Why Mouth Breathing is Concerning
Mouth breathing is a bigger problem than it may initially appear. In fact, a study conducted by the Academy of General Dentistry reported that mouth breathing can affect oral health in a variety of ways. Too much mouth breathing as a child can cause a gummy smile or even problems with facial development. And the problems don’t go away in adults either. Mouth breathing has been linked to overall oral health issues, mostly because it causes dry mouth.
Dry Mouth & Oral Health
Dry mouth is an incredibly common complaint in many dental patients, and while it’s certainly uncomfortable, it’s also dangerous. Dry mouth essentially means that saliva production has decreased. And this is a problem. Saliva is responsible for rinsing away bacteria and neutralizing acids in the mouth that attack tooth enamel and lead to decay. Without saliva, teeth are constantly exposed. But that’s not all. Dry mouth can also cause chronic bad breath and is one of the causes of gum disease. Gum disease, if left untreated, can begin to affect the rest of the body and increases the risk of stroke, heart disease, and heart attacks.
The Problem with Allergy Medicine
To get relief from allergy symptoms, we usually turn to our trusted antihistamine. However, while this medicine may indeed ease itchy eyes or decongest sinuses, they may also make dry mouth worse. To help protect yourself and get the allergy relief you want, try:
- Chewing sugar-free gum
- Using lubricating mouthwash
- Drinking water
- Sleeping with a humidifier in your bedroom
Never stop any medication recommended by your doctor without first talking about it.
If you’re concerned that your allergies or allergy medication is causing dry mouth and putting your oral health at risk, we welcome you to call our Sparks dental office to schedule an appointment. We’re here to help keep our neighbors’ smiles healthy and can help you find relief.
April is recognized as Oral Cancer Awareness Month, and at our Sparks dental office, we know just how serious this epidemic is in the United States. In fact, just over 51,000 people are expected to be diagnosed with it this year. While there have been advancements in oral cancer treatment, and often times the disease is successfully treated, it still takes the lives of approximately 10,000 Americans yearly. This April, join us in learning the risks and symptoms of oral cancer that could save your life.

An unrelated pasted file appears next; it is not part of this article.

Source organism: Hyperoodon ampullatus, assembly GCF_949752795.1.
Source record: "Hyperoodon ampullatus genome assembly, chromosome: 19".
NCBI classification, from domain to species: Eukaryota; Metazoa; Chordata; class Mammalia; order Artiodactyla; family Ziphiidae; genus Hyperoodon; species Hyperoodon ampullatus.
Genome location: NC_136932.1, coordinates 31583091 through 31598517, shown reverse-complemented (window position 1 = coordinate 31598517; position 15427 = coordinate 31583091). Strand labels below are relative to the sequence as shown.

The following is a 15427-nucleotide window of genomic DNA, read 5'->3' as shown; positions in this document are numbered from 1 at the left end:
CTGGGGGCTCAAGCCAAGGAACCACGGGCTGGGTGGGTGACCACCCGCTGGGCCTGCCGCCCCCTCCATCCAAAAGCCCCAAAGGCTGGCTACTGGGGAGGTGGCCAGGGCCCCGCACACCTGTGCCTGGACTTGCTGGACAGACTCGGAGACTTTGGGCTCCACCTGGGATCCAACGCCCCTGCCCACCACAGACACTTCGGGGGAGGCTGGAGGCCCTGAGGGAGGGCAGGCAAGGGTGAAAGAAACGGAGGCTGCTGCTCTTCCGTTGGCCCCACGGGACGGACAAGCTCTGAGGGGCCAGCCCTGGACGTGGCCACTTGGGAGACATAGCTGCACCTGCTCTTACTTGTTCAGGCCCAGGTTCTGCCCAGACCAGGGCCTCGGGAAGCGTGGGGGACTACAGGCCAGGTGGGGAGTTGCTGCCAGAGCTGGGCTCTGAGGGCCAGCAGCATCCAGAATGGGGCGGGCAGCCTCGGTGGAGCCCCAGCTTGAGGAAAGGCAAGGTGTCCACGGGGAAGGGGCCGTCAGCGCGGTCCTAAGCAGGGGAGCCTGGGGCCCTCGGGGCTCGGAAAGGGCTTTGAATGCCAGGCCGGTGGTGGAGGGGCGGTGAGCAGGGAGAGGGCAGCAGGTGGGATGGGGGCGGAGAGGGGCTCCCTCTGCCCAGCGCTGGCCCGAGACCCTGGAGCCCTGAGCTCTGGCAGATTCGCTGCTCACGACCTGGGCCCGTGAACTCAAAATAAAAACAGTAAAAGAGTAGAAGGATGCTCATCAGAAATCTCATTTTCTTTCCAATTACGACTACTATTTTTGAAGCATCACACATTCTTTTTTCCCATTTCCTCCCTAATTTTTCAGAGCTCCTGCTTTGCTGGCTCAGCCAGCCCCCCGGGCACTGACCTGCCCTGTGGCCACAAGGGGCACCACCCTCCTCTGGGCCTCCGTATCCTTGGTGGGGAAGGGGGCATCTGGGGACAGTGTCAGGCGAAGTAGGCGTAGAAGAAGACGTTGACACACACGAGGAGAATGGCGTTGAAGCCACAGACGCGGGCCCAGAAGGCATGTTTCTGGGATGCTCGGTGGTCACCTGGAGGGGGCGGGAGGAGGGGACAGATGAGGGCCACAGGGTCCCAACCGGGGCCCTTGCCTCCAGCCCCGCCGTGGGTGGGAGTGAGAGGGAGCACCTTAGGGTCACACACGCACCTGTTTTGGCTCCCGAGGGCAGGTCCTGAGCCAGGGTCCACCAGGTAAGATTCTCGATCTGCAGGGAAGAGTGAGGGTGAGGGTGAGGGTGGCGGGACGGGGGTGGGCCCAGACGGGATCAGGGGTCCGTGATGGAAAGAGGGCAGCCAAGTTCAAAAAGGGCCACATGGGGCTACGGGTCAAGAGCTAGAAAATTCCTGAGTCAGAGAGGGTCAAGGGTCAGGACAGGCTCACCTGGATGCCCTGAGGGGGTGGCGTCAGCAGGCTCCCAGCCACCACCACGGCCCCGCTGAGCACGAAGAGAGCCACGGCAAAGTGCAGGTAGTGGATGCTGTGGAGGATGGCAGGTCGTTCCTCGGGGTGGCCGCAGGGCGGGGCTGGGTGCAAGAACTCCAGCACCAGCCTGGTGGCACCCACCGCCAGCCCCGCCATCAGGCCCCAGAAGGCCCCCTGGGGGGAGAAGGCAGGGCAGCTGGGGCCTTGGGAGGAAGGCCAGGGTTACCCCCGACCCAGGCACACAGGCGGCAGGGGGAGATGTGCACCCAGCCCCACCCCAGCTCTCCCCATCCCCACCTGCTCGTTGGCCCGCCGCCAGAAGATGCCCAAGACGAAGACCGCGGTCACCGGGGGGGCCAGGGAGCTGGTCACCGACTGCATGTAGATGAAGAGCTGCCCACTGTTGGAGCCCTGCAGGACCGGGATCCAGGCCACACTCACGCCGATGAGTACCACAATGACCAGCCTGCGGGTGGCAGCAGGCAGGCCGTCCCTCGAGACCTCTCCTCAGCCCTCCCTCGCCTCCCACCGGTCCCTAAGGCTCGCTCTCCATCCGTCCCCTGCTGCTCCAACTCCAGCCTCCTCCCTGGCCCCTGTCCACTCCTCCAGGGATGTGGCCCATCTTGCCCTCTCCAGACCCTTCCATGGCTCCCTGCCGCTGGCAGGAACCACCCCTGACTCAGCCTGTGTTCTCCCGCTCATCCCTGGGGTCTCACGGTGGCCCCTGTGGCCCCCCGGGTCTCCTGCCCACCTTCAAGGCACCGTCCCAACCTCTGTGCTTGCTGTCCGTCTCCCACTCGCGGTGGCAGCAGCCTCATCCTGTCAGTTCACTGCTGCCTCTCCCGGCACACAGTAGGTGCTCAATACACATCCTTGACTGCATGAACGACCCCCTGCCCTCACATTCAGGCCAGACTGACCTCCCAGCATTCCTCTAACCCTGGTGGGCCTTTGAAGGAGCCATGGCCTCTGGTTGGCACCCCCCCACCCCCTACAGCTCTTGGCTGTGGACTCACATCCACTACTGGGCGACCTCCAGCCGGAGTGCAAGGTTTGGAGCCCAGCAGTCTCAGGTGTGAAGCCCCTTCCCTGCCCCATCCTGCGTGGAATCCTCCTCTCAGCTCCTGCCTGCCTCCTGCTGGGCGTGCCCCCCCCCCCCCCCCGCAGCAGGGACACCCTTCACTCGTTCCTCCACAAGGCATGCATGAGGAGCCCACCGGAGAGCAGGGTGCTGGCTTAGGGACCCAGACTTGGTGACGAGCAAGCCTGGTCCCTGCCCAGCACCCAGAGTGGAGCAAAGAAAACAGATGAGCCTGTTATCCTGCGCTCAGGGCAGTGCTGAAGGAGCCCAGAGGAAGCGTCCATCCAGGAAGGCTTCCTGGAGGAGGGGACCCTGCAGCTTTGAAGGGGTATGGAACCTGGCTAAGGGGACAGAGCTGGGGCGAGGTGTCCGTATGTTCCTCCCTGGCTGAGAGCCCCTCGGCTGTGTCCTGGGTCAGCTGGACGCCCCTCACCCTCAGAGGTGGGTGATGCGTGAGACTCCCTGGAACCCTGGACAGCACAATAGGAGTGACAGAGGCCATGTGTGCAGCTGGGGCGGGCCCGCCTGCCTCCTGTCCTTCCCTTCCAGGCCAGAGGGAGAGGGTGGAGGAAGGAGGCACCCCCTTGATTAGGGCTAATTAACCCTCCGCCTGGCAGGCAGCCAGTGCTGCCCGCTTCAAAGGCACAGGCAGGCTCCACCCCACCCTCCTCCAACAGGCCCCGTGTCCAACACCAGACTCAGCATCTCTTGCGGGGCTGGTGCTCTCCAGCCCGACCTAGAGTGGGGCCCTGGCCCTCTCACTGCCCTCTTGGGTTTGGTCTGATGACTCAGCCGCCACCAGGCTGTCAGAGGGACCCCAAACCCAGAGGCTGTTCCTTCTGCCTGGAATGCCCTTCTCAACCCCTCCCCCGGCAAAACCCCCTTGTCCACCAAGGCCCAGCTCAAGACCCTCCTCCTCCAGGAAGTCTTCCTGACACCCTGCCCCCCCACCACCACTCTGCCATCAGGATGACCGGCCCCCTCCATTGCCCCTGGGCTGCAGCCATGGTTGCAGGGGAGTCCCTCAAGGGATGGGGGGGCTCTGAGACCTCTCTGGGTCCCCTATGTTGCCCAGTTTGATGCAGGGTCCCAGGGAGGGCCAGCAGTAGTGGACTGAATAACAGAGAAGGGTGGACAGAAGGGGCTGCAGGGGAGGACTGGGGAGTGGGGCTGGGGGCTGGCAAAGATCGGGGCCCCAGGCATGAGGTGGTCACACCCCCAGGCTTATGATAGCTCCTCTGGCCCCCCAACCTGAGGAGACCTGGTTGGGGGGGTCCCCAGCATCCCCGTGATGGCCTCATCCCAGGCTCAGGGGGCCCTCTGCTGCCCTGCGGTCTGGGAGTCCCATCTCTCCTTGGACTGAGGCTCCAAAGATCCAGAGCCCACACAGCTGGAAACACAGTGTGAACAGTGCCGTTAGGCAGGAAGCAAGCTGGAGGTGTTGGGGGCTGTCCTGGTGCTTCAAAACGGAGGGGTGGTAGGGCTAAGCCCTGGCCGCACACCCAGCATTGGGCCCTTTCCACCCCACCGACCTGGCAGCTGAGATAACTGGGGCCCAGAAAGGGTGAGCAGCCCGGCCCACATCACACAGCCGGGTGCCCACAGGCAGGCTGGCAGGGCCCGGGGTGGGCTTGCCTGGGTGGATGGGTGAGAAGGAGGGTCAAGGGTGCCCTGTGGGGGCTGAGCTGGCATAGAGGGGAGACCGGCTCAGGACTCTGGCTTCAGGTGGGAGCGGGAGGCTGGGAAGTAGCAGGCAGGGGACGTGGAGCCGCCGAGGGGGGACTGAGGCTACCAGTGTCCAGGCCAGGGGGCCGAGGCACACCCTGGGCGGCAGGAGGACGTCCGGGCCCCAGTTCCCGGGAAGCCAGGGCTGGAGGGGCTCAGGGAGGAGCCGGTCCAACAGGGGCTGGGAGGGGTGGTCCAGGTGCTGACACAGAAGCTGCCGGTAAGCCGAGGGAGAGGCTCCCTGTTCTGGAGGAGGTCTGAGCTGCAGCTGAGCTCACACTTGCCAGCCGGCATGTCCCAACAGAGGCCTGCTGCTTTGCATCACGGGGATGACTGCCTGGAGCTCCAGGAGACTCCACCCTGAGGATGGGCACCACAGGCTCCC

Know The Risks
It’s important to note that anyone can develop oral cancer whether they have or engage in factors that increase their risk or not. Some of the risks are unavoidable, but many can be controlled through making smart lifestyle choices. Some factors that increase the risk of oral cancer include:
- Tobacco Use: Smoking cigarettes, cigars, or using smokeless tobacco greatly increases your risk of oral cancer. Statistics show that 80% of oral cancer diagnoses are in tobacco users.
- Drinking Alcohol: Consuming alcohol regularly can also put you at greater risk. Nearly 70% of those diagnosed with oral cancer are heavy drinkers.
- Drinking & Smoking: Since both tobacco use and drinking large amounts of alcohol increases the likelihood of getting oral cancer, if you do both, your chance for oral cancer can be as high as 100%.
- Gender: Men are two times more likely to develop oral cancer than women. While this risk factor can’t be changed, men can reduce their risk by not drinking or smoking.
- Age: Our chances of getting oral cancer increases as we age. The average age of diagnosis is 62, and the majority of oral cancer patients are at least 55.
- UV Rays: Skin cancer isn’t the only thing that can happen from too much unprotected sun exposure. Oral cancer is also higher in those who spend a lot of time in the sun without wearing sunscreen.
Recognize The Symptoms
Being able to identify the signs and symptoms of oral cancer early increases the chance of survival. Oral cancer treatment is often successful in the earlier stages, so the sooner you see your dentist in Sparks if you suspect anything, the better. The most common signs include:
- Chronic bad breath
- Sores that won’t heal
- A lump on the cheek
- Difficulty swallowing
- Changes in your voice
During your regular dental cleanings and exams, your hygienist and dentist will monitor your mouth for any abnormalities and can use high-tech equipment that can show what the human eye can’t see. This is just another reason maintaining your bi-annual dental appointments is so important to your overall health.
If it’s been longer than six months since your last visit, call our dental office in Sparks to schedule an appointment today. You never know, one visit could save your life.